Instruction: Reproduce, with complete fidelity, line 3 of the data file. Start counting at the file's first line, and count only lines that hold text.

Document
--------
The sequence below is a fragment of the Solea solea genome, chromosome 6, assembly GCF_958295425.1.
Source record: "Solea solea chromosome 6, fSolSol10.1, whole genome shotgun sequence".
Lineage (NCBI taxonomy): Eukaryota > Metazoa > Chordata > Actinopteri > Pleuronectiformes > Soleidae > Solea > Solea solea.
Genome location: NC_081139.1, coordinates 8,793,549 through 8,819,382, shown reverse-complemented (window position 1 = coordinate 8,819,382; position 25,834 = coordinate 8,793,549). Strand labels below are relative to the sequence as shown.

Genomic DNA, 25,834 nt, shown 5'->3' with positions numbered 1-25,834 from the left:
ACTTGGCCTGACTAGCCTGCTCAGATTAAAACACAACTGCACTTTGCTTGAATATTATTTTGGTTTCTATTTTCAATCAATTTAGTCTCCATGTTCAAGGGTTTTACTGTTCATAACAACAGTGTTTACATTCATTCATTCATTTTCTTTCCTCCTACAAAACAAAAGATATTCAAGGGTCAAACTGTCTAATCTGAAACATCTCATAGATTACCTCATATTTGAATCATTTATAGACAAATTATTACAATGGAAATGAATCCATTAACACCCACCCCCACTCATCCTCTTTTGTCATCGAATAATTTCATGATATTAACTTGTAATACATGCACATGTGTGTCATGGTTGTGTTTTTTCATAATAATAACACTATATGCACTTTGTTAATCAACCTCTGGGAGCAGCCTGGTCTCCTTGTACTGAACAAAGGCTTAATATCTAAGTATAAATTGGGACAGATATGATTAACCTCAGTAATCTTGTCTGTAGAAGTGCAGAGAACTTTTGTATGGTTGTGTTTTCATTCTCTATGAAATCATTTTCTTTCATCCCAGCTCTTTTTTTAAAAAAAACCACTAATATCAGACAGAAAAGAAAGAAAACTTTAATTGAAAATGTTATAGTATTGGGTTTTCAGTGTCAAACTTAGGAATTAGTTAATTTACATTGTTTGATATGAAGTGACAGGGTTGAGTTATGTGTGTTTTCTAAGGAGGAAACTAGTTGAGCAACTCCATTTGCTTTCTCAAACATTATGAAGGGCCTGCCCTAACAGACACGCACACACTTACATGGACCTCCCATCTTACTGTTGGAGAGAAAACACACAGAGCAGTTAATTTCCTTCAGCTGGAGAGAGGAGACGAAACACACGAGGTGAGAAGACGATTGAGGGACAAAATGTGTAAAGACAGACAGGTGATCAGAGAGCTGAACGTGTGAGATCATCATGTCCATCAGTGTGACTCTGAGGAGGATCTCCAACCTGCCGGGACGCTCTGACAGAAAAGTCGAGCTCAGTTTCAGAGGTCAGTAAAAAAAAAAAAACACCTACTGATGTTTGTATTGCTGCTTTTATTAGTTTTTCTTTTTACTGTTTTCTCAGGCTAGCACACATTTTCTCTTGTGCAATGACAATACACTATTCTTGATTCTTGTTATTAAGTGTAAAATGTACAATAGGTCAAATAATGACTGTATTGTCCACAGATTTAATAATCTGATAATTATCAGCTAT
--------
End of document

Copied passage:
Lineage (NCBI taxonomy): Eukaryota > Metazoa > Chordata > Actinopteri > Pleuronectiformes > Soleidae > Solea > Solea solea.